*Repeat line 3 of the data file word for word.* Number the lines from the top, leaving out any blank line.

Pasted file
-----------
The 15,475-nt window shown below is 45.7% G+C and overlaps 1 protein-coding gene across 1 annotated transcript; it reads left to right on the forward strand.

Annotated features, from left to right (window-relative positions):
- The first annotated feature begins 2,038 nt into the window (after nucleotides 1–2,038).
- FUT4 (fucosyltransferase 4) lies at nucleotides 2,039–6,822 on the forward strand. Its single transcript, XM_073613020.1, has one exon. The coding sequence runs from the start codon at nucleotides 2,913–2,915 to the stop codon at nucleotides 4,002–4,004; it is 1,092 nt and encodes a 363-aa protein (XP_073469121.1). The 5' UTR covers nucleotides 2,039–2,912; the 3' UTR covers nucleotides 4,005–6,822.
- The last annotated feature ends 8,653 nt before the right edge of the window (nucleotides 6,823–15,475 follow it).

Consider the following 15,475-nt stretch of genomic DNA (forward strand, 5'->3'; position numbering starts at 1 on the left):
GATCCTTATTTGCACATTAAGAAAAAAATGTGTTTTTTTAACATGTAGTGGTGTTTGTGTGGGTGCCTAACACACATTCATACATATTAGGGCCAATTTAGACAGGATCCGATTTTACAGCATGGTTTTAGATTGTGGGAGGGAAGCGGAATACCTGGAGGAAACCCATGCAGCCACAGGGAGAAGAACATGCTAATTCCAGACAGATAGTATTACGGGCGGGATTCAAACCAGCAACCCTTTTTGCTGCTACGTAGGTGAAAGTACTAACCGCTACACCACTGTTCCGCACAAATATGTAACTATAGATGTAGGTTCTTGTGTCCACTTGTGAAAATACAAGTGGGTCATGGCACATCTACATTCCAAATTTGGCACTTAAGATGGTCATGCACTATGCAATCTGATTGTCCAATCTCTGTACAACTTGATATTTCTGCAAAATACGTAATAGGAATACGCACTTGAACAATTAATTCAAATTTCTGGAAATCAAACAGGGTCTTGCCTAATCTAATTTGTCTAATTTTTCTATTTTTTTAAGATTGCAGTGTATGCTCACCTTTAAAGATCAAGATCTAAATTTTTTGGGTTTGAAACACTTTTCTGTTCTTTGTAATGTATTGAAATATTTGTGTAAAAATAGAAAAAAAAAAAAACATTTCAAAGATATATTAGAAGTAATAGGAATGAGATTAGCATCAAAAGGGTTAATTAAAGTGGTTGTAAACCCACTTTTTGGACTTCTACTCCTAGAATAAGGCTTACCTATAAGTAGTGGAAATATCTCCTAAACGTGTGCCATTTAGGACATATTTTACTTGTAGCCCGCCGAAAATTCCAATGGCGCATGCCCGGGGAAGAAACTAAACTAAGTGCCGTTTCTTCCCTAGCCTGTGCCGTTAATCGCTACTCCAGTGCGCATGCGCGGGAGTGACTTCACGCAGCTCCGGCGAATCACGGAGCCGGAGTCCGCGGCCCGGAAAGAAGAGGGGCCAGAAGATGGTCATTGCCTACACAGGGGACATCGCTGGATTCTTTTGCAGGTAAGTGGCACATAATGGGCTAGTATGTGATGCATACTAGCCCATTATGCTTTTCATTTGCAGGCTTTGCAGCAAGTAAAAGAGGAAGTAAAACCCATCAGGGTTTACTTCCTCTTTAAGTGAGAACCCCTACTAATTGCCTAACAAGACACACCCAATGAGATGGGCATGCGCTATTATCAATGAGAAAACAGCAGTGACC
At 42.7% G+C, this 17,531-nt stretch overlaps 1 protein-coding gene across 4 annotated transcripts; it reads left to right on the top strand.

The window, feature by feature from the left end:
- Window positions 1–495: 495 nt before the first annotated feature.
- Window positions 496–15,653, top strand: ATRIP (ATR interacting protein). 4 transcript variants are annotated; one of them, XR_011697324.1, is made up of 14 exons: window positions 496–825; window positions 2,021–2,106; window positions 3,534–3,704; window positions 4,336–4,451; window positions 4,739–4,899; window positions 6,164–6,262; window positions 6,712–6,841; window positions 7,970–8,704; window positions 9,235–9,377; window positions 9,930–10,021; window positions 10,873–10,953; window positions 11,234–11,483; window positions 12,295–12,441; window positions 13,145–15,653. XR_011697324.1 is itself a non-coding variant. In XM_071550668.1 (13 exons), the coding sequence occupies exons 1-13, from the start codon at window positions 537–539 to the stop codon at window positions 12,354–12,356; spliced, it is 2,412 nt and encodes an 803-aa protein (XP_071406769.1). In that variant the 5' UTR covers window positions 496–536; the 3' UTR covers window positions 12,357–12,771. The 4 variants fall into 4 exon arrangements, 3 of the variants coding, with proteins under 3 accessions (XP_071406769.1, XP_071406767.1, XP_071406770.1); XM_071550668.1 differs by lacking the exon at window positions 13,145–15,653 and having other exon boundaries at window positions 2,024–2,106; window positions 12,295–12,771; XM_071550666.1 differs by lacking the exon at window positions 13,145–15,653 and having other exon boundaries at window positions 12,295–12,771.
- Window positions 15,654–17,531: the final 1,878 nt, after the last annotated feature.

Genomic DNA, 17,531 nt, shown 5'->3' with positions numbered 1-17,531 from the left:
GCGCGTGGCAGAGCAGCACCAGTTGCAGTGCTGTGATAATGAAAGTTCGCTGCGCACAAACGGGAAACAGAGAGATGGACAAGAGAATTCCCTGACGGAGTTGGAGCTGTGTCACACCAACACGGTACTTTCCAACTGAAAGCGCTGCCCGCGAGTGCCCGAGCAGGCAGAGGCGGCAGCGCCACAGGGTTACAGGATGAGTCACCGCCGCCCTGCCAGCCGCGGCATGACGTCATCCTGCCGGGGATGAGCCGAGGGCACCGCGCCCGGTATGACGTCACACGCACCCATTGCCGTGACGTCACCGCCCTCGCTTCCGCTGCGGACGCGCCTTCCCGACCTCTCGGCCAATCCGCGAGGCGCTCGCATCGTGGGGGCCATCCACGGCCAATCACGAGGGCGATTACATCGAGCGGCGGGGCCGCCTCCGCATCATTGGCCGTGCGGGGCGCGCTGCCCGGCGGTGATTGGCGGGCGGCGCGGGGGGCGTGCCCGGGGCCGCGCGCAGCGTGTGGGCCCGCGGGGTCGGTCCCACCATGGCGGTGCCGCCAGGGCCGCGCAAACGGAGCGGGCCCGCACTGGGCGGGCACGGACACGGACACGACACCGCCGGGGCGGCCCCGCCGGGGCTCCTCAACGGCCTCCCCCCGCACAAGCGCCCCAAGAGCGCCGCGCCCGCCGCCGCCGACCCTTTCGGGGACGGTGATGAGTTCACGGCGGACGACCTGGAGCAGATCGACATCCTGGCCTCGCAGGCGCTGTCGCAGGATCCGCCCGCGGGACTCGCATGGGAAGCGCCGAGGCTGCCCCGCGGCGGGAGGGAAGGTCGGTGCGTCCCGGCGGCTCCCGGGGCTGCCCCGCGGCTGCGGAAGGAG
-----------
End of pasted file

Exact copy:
- The first annotated feature begins 2,038 nt into the window (after nucleotides 1–2,038).